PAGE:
LOS ANGELES (AP) — Angelina Jolie Pitt and Brad Pitt have reached an agreement to handle their divorce in a private forum and will work together to reunify their family, the actors announced in a joint statement Monday.
Their statement released Monday night to The Associated Press said that they will keep future details of their divorce confidential by using a private judge.
"The parties and their counsel have signed agreements to preserve the privacy rights of their children and family by keeping all court documents confidential and engaging a private judge to make any necessary legal decisions and to facilitate the expeditious resolution of any remaining issues," their statement read. "The parents are committed to act as a united front to effectuate recovery and reunification."
The statement is the first joint comment from the actors on their divorce since Jolie Pitt filed to end their marriage in September. At the time, one of her attorneys stated the petition was filed "for the health of the family."
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Vanity Fair

Brad Pitt and Angelina Jolie’s Celebrity-Divorce Secret Weapon, Explained

We examine what the latest development means for the world’s biggest movie stars as they split.

Julie Miller
January 12, 2017 10:30 am

For the past four months, Brad Pitt and Angelina Jolie’s divorce has been plagued by the kind of accusations that make a celebrity split resemble more of a soap-opera circus than a marital dissolution. But on Monday, the movie-star couple reached a major turning point by deciding to put any behind-the-scenes pot-stirring behind them—good-bye rumors of substance and child abuse, P.R. manipulation (Jolie’s camp has denied any such manipulation), etc.—by issuing a joint statement saying that they have turned to the celebrity-divorce secret weapon: a private judge.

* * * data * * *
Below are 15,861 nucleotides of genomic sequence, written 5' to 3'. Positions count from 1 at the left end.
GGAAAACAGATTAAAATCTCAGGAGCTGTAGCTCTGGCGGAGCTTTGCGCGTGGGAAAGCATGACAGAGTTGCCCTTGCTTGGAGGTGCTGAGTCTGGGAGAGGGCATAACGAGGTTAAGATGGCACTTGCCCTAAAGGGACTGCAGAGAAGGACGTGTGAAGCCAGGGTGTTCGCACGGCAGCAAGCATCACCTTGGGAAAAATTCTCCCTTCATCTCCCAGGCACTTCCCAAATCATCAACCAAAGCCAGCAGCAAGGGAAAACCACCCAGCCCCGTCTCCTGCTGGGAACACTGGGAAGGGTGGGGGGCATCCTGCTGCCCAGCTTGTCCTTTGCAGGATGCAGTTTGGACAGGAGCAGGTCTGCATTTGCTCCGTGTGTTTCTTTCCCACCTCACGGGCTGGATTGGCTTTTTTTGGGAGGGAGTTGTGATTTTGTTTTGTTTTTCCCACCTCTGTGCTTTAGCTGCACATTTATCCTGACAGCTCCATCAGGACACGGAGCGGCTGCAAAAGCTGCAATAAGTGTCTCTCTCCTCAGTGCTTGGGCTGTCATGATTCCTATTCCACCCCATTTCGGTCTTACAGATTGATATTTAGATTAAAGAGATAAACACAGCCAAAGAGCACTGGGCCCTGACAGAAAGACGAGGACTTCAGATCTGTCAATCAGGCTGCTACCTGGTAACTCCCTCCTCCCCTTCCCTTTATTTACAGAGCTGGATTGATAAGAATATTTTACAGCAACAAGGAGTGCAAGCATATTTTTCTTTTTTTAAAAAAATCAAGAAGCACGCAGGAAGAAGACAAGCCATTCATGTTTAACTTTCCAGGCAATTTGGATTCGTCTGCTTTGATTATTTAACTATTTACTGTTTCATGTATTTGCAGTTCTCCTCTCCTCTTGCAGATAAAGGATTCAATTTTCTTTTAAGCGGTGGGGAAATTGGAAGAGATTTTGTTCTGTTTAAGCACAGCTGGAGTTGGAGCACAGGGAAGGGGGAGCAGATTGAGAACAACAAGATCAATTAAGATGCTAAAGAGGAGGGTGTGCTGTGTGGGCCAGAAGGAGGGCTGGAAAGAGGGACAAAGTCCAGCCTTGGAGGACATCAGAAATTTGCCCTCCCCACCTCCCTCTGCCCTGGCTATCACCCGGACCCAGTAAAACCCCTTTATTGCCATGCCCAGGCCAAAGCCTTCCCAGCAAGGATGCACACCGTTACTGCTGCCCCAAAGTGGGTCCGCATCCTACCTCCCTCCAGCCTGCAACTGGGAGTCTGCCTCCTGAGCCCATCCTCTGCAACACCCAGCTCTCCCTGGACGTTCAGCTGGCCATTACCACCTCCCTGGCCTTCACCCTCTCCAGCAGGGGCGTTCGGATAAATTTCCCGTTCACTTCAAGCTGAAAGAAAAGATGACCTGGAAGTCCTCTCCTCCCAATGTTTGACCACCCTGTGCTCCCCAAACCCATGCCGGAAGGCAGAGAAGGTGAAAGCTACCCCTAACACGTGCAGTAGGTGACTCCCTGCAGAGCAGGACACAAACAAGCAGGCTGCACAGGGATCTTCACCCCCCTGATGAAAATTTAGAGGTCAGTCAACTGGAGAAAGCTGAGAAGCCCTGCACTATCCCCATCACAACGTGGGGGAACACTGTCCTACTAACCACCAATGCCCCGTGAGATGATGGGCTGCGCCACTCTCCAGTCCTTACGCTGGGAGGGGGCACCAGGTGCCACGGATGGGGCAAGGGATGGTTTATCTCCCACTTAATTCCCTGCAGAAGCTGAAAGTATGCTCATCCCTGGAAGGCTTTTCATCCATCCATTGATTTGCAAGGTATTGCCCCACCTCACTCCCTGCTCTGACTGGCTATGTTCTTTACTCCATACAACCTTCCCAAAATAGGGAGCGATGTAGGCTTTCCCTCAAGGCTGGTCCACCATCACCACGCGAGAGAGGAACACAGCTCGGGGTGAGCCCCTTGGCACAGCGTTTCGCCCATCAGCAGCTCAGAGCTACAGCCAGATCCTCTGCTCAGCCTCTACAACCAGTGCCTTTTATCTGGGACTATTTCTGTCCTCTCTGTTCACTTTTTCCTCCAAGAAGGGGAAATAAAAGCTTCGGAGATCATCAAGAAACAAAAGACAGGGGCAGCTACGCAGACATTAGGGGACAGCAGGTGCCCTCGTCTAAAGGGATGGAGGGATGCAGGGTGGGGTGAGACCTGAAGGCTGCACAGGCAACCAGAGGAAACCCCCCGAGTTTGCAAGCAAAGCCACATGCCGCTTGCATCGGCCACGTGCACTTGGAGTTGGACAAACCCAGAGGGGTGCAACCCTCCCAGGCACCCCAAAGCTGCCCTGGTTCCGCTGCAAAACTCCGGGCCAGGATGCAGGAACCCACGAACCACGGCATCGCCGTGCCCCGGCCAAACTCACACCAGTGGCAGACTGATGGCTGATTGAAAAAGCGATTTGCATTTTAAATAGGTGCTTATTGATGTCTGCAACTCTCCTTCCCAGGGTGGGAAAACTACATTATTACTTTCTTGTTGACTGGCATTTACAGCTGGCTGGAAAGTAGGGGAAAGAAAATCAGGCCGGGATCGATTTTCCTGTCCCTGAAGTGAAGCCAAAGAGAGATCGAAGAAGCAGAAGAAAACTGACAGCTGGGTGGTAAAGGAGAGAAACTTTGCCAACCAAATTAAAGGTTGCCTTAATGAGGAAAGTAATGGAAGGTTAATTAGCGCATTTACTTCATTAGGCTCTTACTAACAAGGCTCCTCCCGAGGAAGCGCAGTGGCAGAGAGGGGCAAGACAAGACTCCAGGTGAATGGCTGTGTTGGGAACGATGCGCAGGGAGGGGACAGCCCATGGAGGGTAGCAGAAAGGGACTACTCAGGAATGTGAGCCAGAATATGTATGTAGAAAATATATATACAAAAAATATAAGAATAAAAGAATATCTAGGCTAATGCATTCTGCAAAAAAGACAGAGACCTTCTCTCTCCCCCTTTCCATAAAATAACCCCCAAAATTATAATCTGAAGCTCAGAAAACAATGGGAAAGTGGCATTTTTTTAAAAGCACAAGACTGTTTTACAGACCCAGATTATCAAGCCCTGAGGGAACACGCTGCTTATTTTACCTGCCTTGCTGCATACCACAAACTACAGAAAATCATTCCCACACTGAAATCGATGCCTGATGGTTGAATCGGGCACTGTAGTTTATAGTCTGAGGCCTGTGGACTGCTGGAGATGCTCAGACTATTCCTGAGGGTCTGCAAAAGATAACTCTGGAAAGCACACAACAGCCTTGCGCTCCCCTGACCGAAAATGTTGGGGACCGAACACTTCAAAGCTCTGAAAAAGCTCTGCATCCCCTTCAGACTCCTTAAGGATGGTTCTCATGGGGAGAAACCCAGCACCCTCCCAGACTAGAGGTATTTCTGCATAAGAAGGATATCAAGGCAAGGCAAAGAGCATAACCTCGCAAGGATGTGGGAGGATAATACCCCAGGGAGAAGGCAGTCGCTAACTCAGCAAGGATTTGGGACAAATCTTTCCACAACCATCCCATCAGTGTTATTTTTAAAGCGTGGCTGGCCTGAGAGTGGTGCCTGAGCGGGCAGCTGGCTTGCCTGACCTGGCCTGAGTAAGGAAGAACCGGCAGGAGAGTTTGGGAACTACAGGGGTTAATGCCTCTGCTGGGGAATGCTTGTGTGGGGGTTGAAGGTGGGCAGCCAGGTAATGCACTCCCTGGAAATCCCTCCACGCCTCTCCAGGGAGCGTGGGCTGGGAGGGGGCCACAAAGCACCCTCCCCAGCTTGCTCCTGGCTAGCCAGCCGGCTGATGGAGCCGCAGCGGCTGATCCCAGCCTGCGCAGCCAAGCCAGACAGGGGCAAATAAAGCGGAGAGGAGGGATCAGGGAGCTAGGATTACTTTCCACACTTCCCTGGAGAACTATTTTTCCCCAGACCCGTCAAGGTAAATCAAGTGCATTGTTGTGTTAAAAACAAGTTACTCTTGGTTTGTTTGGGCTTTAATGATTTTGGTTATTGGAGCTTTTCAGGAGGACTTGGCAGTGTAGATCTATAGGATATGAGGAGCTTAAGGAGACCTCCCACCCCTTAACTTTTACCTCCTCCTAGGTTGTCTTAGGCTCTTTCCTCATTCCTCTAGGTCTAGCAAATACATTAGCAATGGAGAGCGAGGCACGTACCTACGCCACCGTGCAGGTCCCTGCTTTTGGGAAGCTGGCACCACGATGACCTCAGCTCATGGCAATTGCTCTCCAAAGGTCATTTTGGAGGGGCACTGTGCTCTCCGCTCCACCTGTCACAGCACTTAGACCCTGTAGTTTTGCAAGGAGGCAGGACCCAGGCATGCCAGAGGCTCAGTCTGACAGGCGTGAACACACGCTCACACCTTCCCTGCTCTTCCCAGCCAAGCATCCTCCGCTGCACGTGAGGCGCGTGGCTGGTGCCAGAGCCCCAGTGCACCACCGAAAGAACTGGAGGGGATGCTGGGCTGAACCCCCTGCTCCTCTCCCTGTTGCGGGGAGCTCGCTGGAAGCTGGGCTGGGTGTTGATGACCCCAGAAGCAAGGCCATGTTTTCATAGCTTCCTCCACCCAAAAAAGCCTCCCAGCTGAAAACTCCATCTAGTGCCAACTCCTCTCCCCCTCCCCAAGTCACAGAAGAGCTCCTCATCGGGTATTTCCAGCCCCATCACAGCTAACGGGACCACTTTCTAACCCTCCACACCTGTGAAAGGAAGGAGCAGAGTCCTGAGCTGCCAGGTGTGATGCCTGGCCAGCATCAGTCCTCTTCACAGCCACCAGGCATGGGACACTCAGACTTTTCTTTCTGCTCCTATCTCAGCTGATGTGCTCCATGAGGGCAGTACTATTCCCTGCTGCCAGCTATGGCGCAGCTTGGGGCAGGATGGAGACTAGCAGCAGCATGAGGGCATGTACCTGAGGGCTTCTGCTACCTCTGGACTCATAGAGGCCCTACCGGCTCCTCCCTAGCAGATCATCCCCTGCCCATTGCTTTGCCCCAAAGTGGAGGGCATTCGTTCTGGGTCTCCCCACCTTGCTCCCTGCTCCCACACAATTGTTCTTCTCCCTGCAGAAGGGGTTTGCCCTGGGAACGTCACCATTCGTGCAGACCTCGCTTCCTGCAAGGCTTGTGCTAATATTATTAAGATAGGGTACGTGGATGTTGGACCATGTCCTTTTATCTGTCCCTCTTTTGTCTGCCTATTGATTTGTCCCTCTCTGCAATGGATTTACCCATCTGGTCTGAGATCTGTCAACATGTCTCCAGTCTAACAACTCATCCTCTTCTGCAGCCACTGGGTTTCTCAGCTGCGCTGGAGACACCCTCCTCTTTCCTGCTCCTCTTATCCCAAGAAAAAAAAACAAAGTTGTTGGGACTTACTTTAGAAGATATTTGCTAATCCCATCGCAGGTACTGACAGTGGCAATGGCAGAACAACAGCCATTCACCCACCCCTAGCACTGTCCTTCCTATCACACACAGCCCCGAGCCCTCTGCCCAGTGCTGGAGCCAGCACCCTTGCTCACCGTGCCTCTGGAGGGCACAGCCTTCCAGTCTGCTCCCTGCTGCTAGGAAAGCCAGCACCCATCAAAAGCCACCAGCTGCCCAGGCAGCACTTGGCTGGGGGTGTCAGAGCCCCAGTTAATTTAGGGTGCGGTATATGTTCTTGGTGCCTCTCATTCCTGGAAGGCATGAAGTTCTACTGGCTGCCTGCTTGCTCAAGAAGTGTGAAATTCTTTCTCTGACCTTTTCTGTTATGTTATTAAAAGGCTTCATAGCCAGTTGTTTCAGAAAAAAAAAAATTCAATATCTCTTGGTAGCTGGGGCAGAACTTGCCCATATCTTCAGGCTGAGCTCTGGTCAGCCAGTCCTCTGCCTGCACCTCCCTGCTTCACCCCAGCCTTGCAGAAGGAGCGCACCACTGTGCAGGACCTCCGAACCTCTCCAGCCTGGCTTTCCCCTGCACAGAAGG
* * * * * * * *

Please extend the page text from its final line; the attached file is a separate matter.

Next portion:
Interestingly enough, Pitt used this same secret weapon in 2005, while divorcing Jennifer Aniston. The two hired Jill Robbins—who practiced family law for 14 years and is one of many California judges to trade the exhausting, public sector for the lucrative, private alternative in the past 25 years. In 2006, Robbins was reportedly charging her clients $600/hour to expertly, efficiently, and neutrally decide domestic and civil cases. With an hourly rate that steep, it is no wonder why judges leapt to the private sector. But why do celebrities—the most public faces on the planet—veer outside the public justice system to reach a divorce solution when it is faster, cheaper, and, above all, more private? Ahead, everything you need to know about celebrity’s divorce secret weapon.

In a Nutshell

California is one of a handful of states (including Kansas, Missouri, and Nebraska) that allows a private judge—often a retired judge—to hear cases that are mostly of the domestic-relationship, breach-of-contract, and civil variety. Private judges have “full jurisdiction over the case,” explained University of Missouri-Columbia School of Law professor Richard Reuben to NPR, “and his or her decision is as binding as any other court’s. The big difference is that it happens in private.”